Thursday, July 1, 2010

China's Internet "publishing license" -- Hong Kong is no workaround?

The relations between western, especially American Internet companies and especially Google, got a lot of attention in the media this week, with a couple of stories in the Washington Post by Ellen Nakishma and Keith B. Richburg on Wednesday June 30 on p A8, and a newer story today July 1 by Joe MacDonald, reporting that China had blocked the Google’s pre-search “suggest” feature on the mainland, to keep users from being reminded of controversial historical events such as Tinanmen Square. The link for the story is (web url) here.

But earlier the Post had reported on the company’s application for a renewal of its “business license” in China – an operating license to allow it to offer content – and its intention to redirect visitors to a server in Hong Kong which is supposed to be technically legal under Chinese law but which the Chinese might rebuff as an end-around to censorship. The company had been doing so but stopped when warned by China but says it intends to resume.

China accounts for only a small part of the company’s earnings now but with 400 million Internet users that portion would normally be expected to grow.

It’s interesting to remember that after the invention of the printing press, European governments required printers to have a “license to publish”, a fact sometimes pointed out by Electronic Frontier Foundation. The Chinese government may be acting just out of desire to stay in power, or out of an ideological notion about the “responsibility” that should go with speech – or both.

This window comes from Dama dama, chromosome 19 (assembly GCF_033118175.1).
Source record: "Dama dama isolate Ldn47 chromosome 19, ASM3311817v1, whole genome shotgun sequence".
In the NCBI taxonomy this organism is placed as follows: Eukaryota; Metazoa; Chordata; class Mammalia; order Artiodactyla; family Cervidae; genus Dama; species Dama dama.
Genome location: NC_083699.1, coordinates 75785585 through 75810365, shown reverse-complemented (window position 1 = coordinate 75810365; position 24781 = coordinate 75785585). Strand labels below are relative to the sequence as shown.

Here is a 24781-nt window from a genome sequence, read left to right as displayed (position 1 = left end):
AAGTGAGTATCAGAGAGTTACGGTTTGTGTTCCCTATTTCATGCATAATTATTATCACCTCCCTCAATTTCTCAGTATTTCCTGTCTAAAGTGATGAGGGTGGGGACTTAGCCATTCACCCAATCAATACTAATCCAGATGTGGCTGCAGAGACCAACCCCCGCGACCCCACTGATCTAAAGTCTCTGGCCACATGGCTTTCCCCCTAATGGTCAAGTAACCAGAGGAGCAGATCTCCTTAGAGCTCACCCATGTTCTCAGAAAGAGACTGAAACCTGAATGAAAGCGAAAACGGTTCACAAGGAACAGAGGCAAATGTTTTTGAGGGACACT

On p A12 of the Washington Post on June 30, Steven Pearlstein provided an op-ed suggesting the use of tariffs to level the economic playing field with China – tracing problems all the way back to Nixon’s 1972 visit and giving credit to China for, it its own statist ways, for lifting billions partway out of poverty.

Update: July 12

Here is the EFF story , "China Gives License to Redirected Search of the Free and Open Internet", link here, and users in China can use unfiltered searches from redirection to  (for Hong Kong).  The 1997 handover has interesting political consequences -- but there is concern that there may be more restrictions we don't know about.

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